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Tuesday, November 1, 2011

Ebert's Greats #14: Seven (1995)

* * * *

Director: David Fincher
Starring: Brad Pitt, Morgan Freeman

Seven wasn't David Fincher's first feature film (that would be Alien 3), but it was the film that announced him as one of the defining directors of his generation. In lesser hands, Seven could have been just another gimicky thriller, a dark police procedural not unlike hundreds of other films of the genre. Instead, it's one of the greatest thrillers of the 90s, perhaps even of all time. Suffice it to say, going from Alien 3 to Seven is pretty much the exact opposite of a sophomore slump.

In an unnamed, rain-swept city, soon-to-be-retiring detective William Somerset (Morgan Freeman) meets his new partner, David Mills (Brad Pitt), and begins investigating a series of murders based on the seven deadly sins. As the victims mount up (each dying in a more horrific way than the last) and it becomes apparent that the killing spree is part of a long-range plan on the part of the killer, Somerset and Mills sink deeper and deeper into the investigation, trying to capture the man they refer to as John Doe. John Doe, however, is always one step ahead and is never "caught;" he simply folds the police into his game, proving himself to be the ultimate puppet master.

As the investigation begins to take over their lives, Somerset and Mills begin to develop a friendship which leads to Somerset becoming a confidant to Mills' wife, Tracy (Gwyneth Paltrow). The marriage is going through a difficult period, with Tracy unhappy about the move to the city and worried about the prospect of raising children there. She's so worried that she hasn't told her husband about her pregnancy and is considering having an abortion, a secret which Somerset keeps on her behalf and which will figure in John Doe's climactic coup de grace.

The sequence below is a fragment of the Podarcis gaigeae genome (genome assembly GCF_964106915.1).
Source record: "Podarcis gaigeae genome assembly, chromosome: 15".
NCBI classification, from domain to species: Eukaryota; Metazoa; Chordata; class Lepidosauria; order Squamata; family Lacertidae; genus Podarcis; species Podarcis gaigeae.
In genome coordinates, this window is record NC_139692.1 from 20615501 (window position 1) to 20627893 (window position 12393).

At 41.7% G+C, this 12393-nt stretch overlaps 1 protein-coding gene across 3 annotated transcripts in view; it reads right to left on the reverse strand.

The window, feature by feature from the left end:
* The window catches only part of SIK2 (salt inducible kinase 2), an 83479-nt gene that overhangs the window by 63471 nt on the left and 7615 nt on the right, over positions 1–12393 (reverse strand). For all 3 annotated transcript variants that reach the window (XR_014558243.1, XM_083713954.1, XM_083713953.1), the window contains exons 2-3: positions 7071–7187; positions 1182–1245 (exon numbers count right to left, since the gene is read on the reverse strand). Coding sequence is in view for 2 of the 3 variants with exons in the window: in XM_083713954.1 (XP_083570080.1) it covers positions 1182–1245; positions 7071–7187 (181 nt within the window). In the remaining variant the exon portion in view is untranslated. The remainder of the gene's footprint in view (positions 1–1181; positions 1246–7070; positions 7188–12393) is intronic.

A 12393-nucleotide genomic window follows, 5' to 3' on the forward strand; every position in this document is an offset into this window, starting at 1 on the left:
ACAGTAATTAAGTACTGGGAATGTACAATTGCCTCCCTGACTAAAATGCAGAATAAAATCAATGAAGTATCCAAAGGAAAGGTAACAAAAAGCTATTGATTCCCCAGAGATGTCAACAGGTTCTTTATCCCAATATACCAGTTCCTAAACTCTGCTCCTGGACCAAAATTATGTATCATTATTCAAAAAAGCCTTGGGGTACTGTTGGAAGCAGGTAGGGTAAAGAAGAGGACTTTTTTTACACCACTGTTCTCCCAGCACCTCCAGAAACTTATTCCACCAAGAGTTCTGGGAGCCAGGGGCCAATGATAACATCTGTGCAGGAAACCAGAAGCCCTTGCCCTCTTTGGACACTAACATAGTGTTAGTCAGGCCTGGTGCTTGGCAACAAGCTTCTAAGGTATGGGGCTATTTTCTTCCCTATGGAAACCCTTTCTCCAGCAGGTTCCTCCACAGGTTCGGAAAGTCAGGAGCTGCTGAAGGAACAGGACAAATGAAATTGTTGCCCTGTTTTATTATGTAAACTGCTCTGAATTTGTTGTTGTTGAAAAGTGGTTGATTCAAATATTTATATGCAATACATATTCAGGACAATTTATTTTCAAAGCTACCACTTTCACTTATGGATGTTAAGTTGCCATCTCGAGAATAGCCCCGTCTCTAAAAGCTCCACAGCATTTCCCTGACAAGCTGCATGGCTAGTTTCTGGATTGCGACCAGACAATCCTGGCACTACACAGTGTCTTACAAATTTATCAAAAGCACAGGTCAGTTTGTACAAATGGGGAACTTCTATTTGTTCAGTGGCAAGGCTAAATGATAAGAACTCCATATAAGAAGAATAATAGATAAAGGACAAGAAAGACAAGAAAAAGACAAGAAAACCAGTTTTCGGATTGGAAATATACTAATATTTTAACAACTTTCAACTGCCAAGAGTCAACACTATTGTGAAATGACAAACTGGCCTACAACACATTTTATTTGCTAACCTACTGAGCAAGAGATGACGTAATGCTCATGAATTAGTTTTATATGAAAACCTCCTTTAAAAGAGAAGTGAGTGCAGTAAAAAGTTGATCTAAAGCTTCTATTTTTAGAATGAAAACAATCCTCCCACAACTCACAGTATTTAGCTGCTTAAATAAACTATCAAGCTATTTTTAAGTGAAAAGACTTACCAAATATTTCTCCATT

There's a lot about Seven that's basic genre boilerplate, from the "creative" serial killer, to the pairing of the stoic, often silent senior partner and the hot-headed younger cop, to the rainy, decomposing setting. It's Fincher's masterful direction that really raises the film to the next level, transforming it from standard to seminal. Gore is easy, and darkness is a feature of just about every other movie; Fincher brings feeling to the images, a sense of dread, a tangible sense of the moral decay that is being reflected in the city itself. One of the reasons why Seven was and remains so powerful is that it actually engages with moral questions rooted in its premise, rather than simply using the seven deadly sins as a shallow narrative device. The film's ending is not just a last minute twist; it's a complex and psychologically shattering finale that puts humanity itself under the microscope, asking where the breaking point lies.

Anchoring the story are the performances by Freeman and Pitt, both of which are solemn, but in different ways. Freeman's Somerset has the world weariness of a survivor, someone who has seen more than anyone should and just keeps going. Pitt's Mills, particularly as the film reaches the end, is more shellshocked, realizing that there may be more evil in the world than he's quite prepared for. The two play off of each other very well, making it somewhat surprising that in 16 years no one has ever paired them up again. Then again, it can certainly be argued that the point was made with just one film - one terrific, enduring thriller of a film.

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